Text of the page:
Opinion: Will someone else buy Arm?

Jay Goldberg

Posts: 52   +1
Something to look forward to: There are rumors that Qualcomm, among others, are looking to buy Arm. After the failed saga of Nvidia trying to buy Arm, it looks largely impossible that any other company could run the regulatory gauntlet. For its part, Arm does not seem terribly enthusiastic about going public later this year or next, but seems to have no other options. That being said, there is one scenario that could square this circle -- a consortium of major Arm licensees could buy Arm. This could potentially include Qualcomm, Mediatek, Nvidia, Broadcom, AMD, Tsinghua Unisoc, among others.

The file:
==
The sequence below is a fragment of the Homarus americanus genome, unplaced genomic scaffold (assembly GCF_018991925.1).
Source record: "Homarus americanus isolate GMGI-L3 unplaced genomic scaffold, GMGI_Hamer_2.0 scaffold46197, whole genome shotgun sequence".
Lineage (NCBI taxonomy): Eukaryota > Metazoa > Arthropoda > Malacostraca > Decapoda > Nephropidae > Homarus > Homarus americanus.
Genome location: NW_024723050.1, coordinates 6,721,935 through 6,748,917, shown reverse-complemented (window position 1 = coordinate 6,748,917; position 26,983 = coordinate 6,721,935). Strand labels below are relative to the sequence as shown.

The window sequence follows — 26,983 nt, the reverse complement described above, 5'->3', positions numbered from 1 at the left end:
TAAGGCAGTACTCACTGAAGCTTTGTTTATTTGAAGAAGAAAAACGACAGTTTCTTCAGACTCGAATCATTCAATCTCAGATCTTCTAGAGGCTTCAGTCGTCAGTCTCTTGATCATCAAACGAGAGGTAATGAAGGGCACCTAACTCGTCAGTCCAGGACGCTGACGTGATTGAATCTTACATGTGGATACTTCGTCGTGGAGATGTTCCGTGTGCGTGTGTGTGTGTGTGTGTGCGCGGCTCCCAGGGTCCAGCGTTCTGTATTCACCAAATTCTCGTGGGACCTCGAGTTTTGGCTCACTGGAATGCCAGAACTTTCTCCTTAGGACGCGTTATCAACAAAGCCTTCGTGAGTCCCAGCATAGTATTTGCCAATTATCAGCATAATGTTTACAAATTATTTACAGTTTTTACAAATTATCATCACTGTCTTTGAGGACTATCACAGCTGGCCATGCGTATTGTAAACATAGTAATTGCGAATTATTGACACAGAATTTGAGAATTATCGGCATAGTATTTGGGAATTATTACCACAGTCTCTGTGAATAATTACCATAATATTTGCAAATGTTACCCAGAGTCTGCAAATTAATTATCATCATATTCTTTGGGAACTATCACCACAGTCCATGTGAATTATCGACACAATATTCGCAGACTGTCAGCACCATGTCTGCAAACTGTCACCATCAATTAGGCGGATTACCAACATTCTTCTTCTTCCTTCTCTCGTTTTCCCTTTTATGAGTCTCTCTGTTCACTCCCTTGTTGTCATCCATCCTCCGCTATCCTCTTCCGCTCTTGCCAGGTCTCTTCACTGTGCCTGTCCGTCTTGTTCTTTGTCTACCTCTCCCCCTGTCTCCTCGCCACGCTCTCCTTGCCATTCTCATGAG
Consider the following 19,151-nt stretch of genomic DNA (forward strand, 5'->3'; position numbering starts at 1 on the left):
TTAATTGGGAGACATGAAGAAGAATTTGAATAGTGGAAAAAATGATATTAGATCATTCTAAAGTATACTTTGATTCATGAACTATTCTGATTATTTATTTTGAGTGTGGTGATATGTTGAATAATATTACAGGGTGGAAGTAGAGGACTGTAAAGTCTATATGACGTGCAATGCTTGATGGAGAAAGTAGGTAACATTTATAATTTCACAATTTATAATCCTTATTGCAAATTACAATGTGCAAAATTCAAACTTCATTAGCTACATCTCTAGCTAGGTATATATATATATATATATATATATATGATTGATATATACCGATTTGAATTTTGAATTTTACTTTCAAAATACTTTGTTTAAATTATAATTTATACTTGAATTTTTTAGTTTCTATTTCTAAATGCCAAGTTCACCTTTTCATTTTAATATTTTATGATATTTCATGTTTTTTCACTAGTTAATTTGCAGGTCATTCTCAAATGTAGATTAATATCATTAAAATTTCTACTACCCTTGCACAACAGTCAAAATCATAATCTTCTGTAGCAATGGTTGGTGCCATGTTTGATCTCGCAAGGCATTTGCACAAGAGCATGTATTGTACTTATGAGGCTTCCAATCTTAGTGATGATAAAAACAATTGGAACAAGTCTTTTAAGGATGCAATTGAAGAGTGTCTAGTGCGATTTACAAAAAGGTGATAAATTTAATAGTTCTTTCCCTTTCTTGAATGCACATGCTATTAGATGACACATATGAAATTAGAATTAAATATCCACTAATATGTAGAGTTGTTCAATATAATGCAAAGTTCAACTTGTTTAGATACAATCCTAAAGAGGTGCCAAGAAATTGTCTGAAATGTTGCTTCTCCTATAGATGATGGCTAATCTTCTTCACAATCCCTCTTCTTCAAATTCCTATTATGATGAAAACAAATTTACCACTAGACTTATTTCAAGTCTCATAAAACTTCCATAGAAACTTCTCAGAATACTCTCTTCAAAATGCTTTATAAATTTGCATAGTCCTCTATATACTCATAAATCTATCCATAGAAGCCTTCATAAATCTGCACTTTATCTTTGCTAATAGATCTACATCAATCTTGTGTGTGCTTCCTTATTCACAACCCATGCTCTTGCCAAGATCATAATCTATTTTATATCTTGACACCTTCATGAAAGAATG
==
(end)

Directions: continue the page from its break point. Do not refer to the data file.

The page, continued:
In theory, this would address everyone's concerns. Softbank could get an exit from its investment, something that it has repeatedly signaled it is eager to obtain. Arm's executives could remain free from the scrutiny of public markets, and theoretically secure funding for its strategic plans, whatever those may be. And Arm licensees could get assurance that Arm progresses on its much-needed roadmap, without having a competitor dominate that roadmap to everyone else's detriment.

Editor's Note:
Guest author Jonathan Goldberg is the founder of D2D Advisory, a multi-functional consulting firm. Jonathan has developed growth strategies and alliances for companies in the mobile, networking, gaming, and software industries.